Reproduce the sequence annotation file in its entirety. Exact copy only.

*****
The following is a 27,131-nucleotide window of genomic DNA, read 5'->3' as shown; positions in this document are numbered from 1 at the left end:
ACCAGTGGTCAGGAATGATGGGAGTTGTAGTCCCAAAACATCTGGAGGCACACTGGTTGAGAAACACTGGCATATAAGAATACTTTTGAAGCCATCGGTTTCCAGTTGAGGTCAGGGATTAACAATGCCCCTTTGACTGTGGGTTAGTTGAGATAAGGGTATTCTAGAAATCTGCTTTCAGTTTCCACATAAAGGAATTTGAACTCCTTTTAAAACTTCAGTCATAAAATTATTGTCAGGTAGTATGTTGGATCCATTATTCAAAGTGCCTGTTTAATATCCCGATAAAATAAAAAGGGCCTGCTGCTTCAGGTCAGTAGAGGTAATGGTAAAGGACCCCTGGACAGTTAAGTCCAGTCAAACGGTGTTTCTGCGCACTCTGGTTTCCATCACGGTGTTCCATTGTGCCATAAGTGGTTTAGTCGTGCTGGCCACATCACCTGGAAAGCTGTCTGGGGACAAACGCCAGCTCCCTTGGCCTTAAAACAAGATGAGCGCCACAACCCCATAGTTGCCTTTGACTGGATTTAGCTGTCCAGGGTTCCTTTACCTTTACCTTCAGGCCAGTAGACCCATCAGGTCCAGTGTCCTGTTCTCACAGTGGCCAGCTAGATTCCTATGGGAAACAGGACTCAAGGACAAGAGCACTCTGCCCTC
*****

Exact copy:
The following is a 27,131-nucleotide window of genomic DNA, read 5'->3' as shown; positions in this document are numbered from 1 at the left end:
ACCAGTGGTCAGGAATGATGGGAGTTGTAGTCCCAAAACATCTGGAGGCACACTGGTTGAGAAACACTGGCATATAAGAATACTTTTGAAGCCATCGGTTTCCAGTTGAGGTCAGGGATTAACAATGCCCCTTTGACTGTGGGTTAGTTGAGATAAGGGTATTCTAGAAATCTGCTTTCAGTTTCCACATAAAGGAATTTGAACTCCTTTTAAAACTTCAGTCATAAAATTATTGTCAGGTAGTATGTTGGATCCATTATTCAAAGTGCCTGTTTAATATCCCGATAAAATAAAAAGGGCCTGCTGCTTCAGGTCAGTAGAGGTAATGGTAAAGGACCCCTGGACAGTTAAGTCCAGTCAAACGGTGTTTCTGCGCACTCTGGTTTCCATCACGGTGTTCCATTGTGCCATAAGTGGTTTAGTCGTGCTGGCCACATCACCTGGAAAGCTGTCTGGGGACAAACGCCAGCTCCCTTGGCCTTAAAACAAGATGAGCGCCACAACCCCATAGTTGCCTTTGACTGGATTTAGCTGTCCAGGGTTCCTTTACCTTTACCTTCAGGCCAGTAGACCCATCAGGTCCAGTGTCCTGTTCTCACAGTGGCCAGCTAGATTCCTATGGGAAACAGGACTCAAGGACAAGAGCACTCTGCCCTC